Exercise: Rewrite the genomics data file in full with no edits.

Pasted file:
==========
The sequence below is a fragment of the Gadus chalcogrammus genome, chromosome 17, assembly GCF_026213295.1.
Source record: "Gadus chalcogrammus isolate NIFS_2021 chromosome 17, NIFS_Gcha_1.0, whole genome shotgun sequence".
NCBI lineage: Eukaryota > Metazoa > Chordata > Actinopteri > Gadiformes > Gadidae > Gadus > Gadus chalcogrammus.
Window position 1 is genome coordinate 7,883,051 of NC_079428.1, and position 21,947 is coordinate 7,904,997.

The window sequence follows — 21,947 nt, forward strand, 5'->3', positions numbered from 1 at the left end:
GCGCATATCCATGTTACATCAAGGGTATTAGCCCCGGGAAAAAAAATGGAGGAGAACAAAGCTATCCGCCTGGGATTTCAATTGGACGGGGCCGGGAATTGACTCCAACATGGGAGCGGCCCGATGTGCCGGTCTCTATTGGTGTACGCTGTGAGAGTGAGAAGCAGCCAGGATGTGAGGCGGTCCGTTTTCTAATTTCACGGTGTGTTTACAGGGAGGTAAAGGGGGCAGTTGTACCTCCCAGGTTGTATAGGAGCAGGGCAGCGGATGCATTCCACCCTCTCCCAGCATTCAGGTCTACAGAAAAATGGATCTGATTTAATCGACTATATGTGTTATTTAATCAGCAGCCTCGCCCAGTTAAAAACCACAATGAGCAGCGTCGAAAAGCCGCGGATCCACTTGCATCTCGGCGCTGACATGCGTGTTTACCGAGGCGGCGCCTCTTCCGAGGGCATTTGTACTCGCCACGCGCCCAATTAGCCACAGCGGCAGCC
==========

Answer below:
The sequence below is a fragment of the Gadus chalcogrammus genome, chromosome 17, assembly GCF_026213295.1.
Source record: "Gadus chalcogrammus isolate NIFS_2021 chromosome 17, NIFS_Gcha_1.0, whole genome shotgun sequence".
NCBI lineage: Eukaryota > Metazoa > Chordata > Actinopteri > Gadiformes > Gadidae > Gadus > Gadus chalcogrammus.
Window position 1 is genome coordinate 7,883,051 of NC_079428.1, and position 21,947 is coordinate 7,904,997.

The window sequence follows — 21,947 nt, forward strand, 5'->3', positions numbered from 1 at the left end:
GCGCATATCCATGTTACATCAAGGGTATTAGCCCCGGGAAAAAAAATGGAGGAGAACAAAGCTATCCGCCTGGGATTTCAATTGGACGGGGCCGGGAATTGACTCCAACATGGGAGCGGCCCGATGTGCCGGTCTCTATTGGTGTACGCTGTGAGAGTGAGAAGCAGCCAGGATGTGAGGCGGTCCGTTTTCTAATTTCACGGTGTGTTTACAGGGAGGTAAAGGGGGCAGTTGTACCTCCCAGGTTGTATAGGAGCAGGGCAGCGGATGCATTCCACCCTCTCCCAGCATTCAGGTCTACAGAAAAATGGATCTGATTTAATCGACTATATGTGTTATTTAATCAGCAGCCTCGCCCAGTTAAAAACCACAATGAGCAGCGTCGAAAAGCCGCGGATCCACTTGCATCTCGGCGCTGACATGCGTGTTTACCGAGGCGGCGCCTCTTCCGAGGGCATTTGTACTCGCCACGCGCCCAATTAGCCACAGCGGCAGCC